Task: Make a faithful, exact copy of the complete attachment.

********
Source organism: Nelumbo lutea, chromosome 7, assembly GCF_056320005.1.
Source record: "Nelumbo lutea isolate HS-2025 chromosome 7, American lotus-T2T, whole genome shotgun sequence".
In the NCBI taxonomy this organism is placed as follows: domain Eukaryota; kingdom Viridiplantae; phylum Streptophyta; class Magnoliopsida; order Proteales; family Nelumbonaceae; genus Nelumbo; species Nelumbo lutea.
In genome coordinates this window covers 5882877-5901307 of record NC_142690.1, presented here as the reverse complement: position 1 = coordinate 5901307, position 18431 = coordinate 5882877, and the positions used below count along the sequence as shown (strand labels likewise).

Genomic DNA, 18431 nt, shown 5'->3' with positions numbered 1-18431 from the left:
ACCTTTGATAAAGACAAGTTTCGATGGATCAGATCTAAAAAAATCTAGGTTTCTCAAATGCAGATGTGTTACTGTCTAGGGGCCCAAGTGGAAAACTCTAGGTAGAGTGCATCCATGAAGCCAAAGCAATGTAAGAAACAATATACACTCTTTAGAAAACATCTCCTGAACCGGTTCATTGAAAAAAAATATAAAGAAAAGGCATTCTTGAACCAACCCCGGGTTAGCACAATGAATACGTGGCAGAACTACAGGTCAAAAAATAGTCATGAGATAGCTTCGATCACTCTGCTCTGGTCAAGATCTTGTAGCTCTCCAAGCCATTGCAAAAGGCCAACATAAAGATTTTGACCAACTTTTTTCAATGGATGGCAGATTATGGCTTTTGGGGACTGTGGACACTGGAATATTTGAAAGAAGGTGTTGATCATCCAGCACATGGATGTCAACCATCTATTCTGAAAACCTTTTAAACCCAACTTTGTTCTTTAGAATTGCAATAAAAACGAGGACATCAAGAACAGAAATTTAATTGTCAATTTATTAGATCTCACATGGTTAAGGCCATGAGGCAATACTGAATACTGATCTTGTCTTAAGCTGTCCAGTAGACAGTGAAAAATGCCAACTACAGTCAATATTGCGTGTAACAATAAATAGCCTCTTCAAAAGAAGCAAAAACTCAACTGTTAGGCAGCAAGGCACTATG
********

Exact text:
Source organism: Nelumbo lutea, chromosome 7, assembly GCF_056320005.1.
Source record: "Nelumbo lutea isolate HS-2025 chromosome 7, American lotus-T2T, whole genome shotgun sequence".
In the NCBI taxonomy this organism is placed as follows: domain Eukaryota; kingdom Viridiplantae; phylum Streptophyta; class Magnoliopsida; order Proteales; family Nelumbonaceae; genus Nelumbo; species Nelumbo lutea.
In genome coordinates this window covers 5882877-5901307 of record NC_142690.1, presented here as the reverse complement: position 1 = coordinate 5901307, position 18431 = coordinate 5882877, and the positions used below count along the sequence as shown (strand labels likewise).

Genomic DNA, 18431 nt, shown 5'->3' with positions numbered 1-18431 from the left:
ACCTTTGATAAAGACAAGTTTCGATGGATCAGATCTAAAAAAATCTAGGTTTCTCAAATGCAGATGTGTTACTGTCTAGGGGCCCAAGTGGAAAACTCTAGGTAGAGTGCATCCATGAAGCCAAAGCAATGTAAGAAACAATATACACTCTTTAGAAAACATCTCCTGAACCGGTTCATTGAAAAAAAATATAAAGAAAAGGCATTCTTGAACCAACCCCGGGTTAGCACAATGAATACGTGGCAGAACTACAGGTCAAAAAATAGTCATGAGATAGCTTCGATCACTCTGCTCTGGTCAAGATCTTGTAGCTCTCCAAGCCATTGCAAAAGGCCAACATAAAGATTTTGACCAACTTTTTTCAATGGATGGCAGATTATGGCTTTTGGGGACTGTGGACACTGGAATATTTGAAAGAAGGTGTTGATCATCCAGCACATGGATGTCAACCATCTATTCTGAAAACCTTTTAAACCCAACTTTGTTCTTTAGAATTGCAATAAAAACGAGGACATCAAGAACAGAAATTTAATTGTCAATTTATTAGATCTCACATGGTTAAGGCCATGAGGCAATACTGAATACTGATCTTGTCTTAAGCTGTCCAGTAGACAGTGAAAAATGCCAACTACAGTCAATATTGCGTGTAACAATAAATAGCCTCTTCAAAAGAAGCAAAAACTCAACTGTTAGGCAGCAAGGCACTATG